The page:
And, absolutely no deals on flying on Christmas Day. Who flies on Christmas? You always used to be able to get great deals if you flew on Christmas Day. Nobody but Jews on the plane. And, single Jews. A great time to meet single Jewish men was to fly on Christmas Day, for dirt cheap.

Not a deal in sight, nowadays. What is going on ?

john said...

I really love Amy Winehouse -

http://www.puremusic.com/76assets/amy.jpg

but its killing her. Fast.

'Doctors are still struggling to control her heartbeat but the chest condition has been really worrying them.
'She'd been suffering horrible coughing fits and hurling up blood for a while but refused to be examined. Doctors are doing more tests to be certain. The last thing she needs is to be wheeled on stage. She needs a rest.'
Winehouse, who has battled heroin and crack cocaine addiction, has lost her appetite and has an irregular heartbeat.

laura said...

Well said, Darryl. No child says "when I grow up, I want to start using heroin"

With addiction being cunning, baffling and powerful, I'd say that it's worth a try to keep an eye on it.

Mitch said...

We can't legalize heroin - the junkies who are addicted to the INSANE War on Some Drugs would suffer from withdrawal

theMickey's said...

Dar- Junkies are indoctrinated into dope by doing dope. I did heroin in the 60's a couple of times. I t was a monster buzz, but i had a job I couldn't afford to lose.
I noticed a lot of bookish & black folk did it. I liked it, but I had a jo...

ron st.amant said...

The lie today about drug use is that it's 'experimentation'...there's nothing to experiment with, we simply know the truth and effects of certain drugs, the dangers etc.

What no one, either on the left who want decriminalization or legalization, and the right who say 'just say no', is that no one seems to address the underlying question of drug use: why do users feel the need to escape?

Drugs are either a way to escape the pain of a particular circumstance, or escape some psychological, societal constraint.

Drug use is slow suicide and sadly so far I've seen no real program or idea of a means to stop it.

John Burgess said...

ron st.amant: You're asking a question about the human condition.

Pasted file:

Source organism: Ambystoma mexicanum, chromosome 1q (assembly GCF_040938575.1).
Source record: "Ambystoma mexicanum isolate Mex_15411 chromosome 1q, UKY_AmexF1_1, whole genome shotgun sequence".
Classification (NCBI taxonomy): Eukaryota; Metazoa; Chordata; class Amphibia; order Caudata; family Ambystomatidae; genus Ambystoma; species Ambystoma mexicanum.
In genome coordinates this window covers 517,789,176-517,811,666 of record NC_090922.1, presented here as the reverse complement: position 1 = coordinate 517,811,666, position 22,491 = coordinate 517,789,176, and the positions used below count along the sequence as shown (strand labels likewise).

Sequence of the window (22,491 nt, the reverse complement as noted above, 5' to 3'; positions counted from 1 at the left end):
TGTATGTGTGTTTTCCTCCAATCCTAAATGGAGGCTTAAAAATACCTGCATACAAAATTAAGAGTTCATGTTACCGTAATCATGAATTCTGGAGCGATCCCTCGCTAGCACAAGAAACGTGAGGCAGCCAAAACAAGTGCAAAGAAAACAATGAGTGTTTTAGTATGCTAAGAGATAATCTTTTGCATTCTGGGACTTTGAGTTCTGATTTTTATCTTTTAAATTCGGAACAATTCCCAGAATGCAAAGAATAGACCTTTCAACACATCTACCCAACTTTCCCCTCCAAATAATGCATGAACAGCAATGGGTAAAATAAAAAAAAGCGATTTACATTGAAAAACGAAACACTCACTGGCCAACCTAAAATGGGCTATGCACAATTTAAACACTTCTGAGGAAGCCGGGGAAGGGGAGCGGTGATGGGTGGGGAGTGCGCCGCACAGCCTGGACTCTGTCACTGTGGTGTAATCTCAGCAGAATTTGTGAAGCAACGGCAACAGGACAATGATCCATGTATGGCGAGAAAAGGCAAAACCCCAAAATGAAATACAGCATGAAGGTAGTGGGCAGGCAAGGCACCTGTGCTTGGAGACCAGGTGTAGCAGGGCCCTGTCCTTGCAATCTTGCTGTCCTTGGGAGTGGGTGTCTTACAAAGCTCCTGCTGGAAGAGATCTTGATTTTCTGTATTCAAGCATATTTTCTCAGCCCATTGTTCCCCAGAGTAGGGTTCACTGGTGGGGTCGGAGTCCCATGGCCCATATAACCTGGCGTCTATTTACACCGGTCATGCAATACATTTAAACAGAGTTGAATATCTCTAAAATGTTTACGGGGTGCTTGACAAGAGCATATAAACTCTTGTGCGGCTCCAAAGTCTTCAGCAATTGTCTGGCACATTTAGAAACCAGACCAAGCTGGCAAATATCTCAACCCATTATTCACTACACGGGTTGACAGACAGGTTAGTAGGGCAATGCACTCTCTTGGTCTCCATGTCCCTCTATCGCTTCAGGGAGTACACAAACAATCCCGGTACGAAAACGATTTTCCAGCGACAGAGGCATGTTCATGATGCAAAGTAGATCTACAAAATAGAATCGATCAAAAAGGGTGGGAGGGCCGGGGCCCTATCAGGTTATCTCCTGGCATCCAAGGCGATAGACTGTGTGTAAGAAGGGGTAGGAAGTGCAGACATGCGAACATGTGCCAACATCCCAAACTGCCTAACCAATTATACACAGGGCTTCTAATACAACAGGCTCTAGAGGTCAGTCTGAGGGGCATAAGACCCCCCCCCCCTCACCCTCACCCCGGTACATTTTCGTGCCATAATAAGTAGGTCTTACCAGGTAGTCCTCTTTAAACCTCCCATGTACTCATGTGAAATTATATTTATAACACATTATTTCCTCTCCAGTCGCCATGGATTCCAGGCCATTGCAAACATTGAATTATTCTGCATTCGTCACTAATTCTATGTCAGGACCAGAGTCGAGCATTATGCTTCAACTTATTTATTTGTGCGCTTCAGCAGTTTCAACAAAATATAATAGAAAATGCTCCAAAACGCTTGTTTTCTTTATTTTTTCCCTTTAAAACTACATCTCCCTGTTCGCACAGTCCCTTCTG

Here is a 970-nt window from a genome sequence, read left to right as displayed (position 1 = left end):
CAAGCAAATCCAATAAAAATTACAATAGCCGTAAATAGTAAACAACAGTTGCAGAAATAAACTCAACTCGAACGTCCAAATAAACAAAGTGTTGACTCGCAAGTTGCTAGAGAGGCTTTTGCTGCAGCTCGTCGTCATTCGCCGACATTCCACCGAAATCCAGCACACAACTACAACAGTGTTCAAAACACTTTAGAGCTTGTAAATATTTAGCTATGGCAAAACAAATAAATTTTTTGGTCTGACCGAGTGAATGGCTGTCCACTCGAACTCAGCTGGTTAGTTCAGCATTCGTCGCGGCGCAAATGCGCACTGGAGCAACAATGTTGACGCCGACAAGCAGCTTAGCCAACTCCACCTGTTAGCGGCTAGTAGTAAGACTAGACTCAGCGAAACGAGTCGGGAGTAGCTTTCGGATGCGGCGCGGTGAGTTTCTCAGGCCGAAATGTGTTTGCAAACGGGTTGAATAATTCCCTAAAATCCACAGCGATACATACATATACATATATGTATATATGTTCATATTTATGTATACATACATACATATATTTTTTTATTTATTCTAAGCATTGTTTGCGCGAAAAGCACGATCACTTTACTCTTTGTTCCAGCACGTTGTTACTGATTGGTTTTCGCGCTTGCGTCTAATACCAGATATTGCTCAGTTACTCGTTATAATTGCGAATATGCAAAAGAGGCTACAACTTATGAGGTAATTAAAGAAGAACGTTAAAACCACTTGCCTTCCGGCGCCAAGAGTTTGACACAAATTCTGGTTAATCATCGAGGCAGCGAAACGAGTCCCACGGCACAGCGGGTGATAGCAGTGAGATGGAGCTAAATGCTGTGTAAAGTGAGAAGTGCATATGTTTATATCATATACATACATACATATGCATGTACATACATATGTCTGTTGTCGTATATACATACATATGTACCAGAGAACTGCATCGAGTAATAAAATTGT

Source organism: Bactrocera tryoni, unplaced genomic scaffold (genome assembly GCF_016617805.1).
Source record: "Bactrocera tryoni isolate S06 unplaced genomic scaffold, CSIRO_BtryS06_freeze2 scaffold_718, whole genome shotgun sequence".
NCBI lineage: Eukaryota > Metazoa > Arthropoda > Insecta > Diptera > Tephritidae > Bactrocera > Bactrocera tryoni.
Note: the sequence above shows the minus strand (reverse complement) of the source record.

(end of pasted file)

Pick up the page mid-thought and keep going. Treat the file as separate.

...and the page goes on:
There has not been a human society yet that has not used some drug unless it made a very conscious decision to avoid it.

Alcohol, amanita, psilocybin, opium, ganja, peyote, soma, ayuhuasca, johimbe...the list goes on.

The fact is, humans like the effect that some drugs produce.It can be a religious experience or it can just be fun.

Humans are hard-wired to look for whatever it is they get from drugs.

There's actually a lot of research on the topic if you'd like to get beyond the deprecatory 'escape' trope. It's not all about teenage angst.

john said...

John Burgess - I'm kind of on the fence about this. I agree with you that we have sought drug-induced euphoria or stupor from plants probably since man first discovered their properties. For the most part we got along with their effects. It was religious, it was fun.

Just as distilled alcohol kicks fermented alcohol butt, the manufacture and refinement into heroin, crack, and others creates a totally different and lethal experience. I am not sure your comparison of our historical quest for drugs with the more refined drugs available today is apt.

Donna B. said...

Perhaps we should just make the more historical drugs legal? Would that not dampen the economics of refining them?

What has always bothered me is the opportunity for corruption in the banning of substances. See Prohibition. See Mexico.

mcg said...

That's the funny thing about criminal laws---they tend to produce criminals.

John Burgess said...

I don't think all drugs are created equal. Some really f*ck you up. Cocaine and its derivatives simply fry the brain with enough use.

Others, though, including the opium-based drugs, can kill you with an overdose, but maintenance dosages do not seem to have any acute effect. Perhaps a lifetime of doing them would shorten that life. But societies from China to Persia have used opiates for centuries. In the Persian Gulf, opium was considered an "old person's drug". Let Grandma or Grandpa smoke a little, take a pill or two and it kept them happy and quiet without any appreciable bad effects.

Of course, various people tolerate different drugs differently. I've seen people freak out the first time they smoked grass. I've also seen people ingest huge (to me) quantities of LSD and mescaline with no ill effect, then or 40 years later. Maybe it'll get them when they're in their 90s?

Eli Blake said...

The bottom line involving any kind of prohibition is this:

You are working to stop a market, meaning that you are invariably fighting upsteam, and can only slow down the current by allocating a lot of money and effort (I say slow, because I don't think you can ever completely stop any business that there are both producers and consumers for.)